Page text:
Most charity whistleblowing reports come from employees, finds regulator

26 Sep 2023 News

Most whistleblowing reports to the Charity Commission last year were from charity employees and ex-employees (55.4%), according to a new report by the regulator.

The remaining disclosures were made by non-employees. Some 18% of the overall reports were made by volunteers, while 5% were made by ex-trustees. 

Whistleblowing reports to the regulator rose by 16% on the year prior to 327 reports for 2022-23, compared with 281 for 2021-22. 

This is the second-highest number of whistleblowing reports the regulator has received in eight years. 

The highest was in 2020-21, with 431 reports, which the regulator says was driven by concerns arising from the Covid-19 pandemic. 

Governance the most prominent issue

The top reported issues raised by whistleblowers were governance failings, safeguarding and financial harms. This is consistent with the previous seven years of Commission data. 

However, reports of governance concerns rose from the previous year from 112 to 152 this year. 

Whistleblowers disclosing financial harm as a concern also increased from 50 last year to 62 this year.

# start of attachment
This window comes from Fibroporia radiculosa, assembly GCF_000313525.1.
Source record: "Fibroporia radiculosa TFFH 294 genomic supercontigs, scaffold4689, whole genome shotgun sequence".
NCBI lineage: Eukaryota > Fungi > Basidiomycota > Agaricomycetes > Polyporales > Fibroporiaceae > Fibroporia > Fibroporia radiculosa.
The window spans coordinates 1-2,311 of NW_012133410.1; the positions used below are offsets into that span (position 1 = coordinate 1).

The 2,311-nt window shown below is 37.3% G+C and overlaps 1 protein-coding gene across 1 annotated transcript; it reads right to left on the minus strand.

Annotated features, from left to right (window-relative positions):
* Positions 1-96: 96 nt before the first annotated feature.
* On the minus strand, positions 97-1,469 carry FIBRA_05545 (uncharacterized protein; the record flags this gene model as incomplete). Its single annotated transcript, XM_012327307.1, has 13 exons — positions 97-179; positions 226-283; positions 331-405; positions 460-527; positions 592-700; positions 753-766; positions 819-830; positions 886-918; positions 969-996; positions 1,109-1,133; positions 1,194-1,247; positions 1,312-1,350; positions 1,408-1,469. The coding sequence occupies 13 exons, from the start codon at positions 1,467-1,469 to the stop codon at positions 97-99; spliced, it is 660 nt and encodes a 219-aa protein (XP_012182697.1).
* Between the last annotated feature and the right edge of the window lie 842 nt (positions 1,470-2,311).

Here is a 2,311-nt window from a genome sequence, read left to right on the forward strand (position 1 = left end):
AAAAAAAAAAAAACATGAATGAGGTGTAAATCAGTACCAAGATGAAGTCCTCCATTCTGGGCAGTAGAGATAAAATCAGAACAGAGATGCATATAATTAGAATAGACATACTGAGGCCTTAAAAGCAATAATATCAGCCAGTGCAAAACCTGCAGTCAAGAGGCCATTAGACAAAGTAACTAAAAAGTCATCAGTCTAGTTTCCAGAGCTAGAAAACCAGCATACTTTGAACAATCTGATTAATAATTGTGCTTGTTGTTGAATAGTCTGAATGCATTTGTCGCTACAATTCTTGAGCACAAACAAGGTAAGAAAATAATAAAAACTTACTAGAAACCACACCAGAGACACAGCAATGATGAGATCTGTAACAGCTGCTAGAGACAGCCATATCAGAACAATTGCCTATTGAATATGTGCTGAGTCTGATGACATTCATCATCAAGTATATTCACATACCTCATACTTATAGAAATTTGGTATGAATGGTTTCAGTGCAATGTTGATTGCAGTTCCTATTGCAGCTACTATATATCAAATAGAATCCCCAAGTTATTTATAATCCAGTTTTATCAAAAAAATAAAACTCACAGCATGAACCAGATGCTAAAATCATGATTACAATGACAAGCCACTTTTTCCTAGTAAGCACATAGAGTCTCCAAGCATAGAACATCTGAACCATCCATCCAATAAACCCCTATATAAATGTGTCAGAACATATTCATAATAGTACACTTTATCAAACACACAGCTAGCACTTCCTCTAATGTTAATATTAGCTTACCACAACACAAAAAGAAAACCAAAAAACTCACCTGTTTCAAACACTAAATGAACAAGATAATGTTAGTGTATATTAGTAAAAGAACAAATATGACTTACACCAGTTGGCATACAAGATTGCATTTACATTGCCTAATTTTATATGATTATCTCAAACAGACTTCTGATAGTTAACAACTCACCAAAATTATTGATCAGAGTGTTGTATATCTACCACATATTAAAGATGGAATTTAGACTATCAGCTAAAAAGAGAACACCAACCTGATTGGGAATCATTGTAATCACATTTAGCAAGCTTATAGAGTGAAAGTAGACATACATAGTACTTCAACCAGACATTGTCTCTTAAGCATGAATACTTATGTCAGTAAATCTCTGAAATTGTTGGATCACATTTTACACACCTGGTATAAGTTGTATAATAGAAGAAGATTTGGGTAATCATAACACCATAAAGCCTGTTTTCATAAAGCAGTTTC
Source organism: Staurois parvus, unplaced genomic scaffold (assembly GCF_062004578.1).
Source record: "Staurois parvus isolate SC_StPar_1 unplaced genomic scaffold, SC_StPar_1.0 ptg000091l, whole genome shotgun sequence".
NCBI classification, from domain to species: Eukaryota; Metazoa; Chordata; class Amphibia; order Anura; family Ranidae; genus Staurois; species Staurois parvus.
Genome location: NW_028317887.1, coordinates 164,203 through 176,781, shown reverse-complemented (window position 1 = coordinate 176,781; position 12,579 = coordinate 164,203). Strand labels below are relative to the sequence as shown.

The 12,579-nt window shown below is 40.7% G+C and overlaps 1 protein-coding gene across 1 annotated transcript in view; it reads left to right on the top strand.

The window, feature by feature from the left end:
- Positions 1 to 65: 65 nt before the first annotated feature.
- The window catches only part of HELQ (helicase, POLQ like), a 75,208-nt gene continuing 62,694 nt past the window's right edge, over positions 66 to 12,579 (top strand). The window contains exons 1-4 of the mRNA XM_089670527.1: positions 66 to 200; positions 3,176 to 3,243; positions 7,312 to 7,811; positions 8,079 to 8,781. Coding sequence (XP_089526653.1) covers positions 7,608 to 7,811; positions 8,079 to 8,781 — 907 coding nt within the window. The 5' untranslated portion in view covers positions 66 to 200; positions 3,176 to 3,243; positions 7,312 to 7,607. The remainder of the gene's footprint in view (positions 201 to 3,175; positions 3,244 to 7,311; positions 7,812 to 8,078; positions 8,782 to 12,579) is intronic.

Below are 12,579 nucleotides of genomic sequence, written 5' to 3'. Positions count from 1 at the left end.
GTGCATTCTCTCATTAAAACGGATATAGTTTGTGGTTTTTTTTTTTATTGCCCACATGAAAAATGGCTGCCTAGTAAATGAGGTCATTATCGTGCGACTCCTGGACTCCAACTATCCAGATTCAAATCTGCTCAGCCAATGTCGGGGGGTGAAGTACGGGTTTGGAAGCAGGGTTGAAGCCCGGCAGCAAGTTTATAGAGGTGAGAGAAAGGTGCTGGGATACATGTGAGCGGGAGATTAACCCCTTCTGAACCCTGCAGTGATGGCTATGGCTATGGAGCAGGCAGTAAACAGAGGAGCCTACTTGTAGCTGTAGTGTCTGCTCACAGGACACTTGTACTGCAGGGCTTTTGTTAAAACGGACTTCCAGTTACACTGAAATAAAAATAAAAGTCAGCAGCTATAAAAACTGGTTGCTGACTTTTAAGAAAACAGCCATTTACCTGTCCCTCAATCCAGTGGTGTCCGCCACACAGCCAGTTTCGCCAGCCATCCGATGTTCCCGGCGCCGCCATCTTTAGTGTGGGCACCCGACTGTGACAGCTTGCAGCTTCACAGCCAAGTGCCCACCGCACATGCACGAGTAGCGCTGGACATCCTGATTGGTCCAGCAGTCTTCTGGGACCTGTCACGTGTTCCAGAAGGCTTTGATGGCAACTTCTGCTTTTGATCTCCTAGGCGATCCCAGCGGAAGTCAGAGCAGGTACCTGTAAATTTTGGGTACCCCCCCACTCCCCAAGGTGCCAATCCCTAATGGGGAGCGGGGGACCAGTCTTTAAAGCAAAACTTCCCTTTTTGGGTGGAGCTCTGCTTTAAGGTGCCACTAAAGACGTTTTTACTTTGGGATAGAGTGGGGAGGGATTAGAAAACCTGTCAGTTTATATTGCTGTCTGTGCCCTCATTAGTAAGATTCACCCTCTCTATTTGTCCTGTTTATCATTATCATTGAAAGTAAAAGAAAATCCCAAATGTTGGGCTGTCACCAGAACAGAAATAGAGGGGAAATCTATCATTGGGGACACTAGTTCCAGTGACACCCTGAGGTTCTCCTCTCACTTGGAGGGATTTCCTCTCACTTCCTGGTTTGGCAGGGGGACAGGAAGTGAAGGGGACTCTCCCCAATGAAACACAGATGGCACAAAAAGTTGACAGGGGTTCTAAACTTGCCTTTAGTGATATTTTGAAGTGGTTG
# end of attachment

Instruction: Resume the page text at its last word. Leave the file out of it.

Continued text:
Concerns over safeguarding decreased slightly from 90 last year to 81 this year. 

The other issues raised in 2022-23 were disputes, conflicts of interest, reputational damage and GDPR breaches. 

Commission opened a case into 89% of whistleblowing reports

The regulator opened a case into 89% (291) of the disclosures made so it could consider further engagement. 

The remaining 11% were related to a charity that already had a case open against it during that time period. 

Some 195 (67%) of the 291 cases were closed by the end of the reporting period. 

For the majority of cases, 139 of them, the regulator decided it was not proportionate to take further action after engaging with trustees. 

In some 82 cases, regulatory advice and/or an action plan was provided to the charity. 

Impact of whistleblowing reports

The Commission wrote in its report that these whistleblowing disclosures have helped it to detect and prevent concerns in a number of charities. 

Examples of this include the Commission opening compliance cases into charities where disclosures identified a serious risk. The regulator also used its powers to protect charity’s beneficiaries, assets and reputation in certain cases. 

The regulator said whistleblowing reports have also helped it ensure charities are complying with their safeguarding duties and improved charities’ governance. 

It is working with the independent charity Protect, which operates a confidential advice line service for whistleblowers on the regulator's behalf. 

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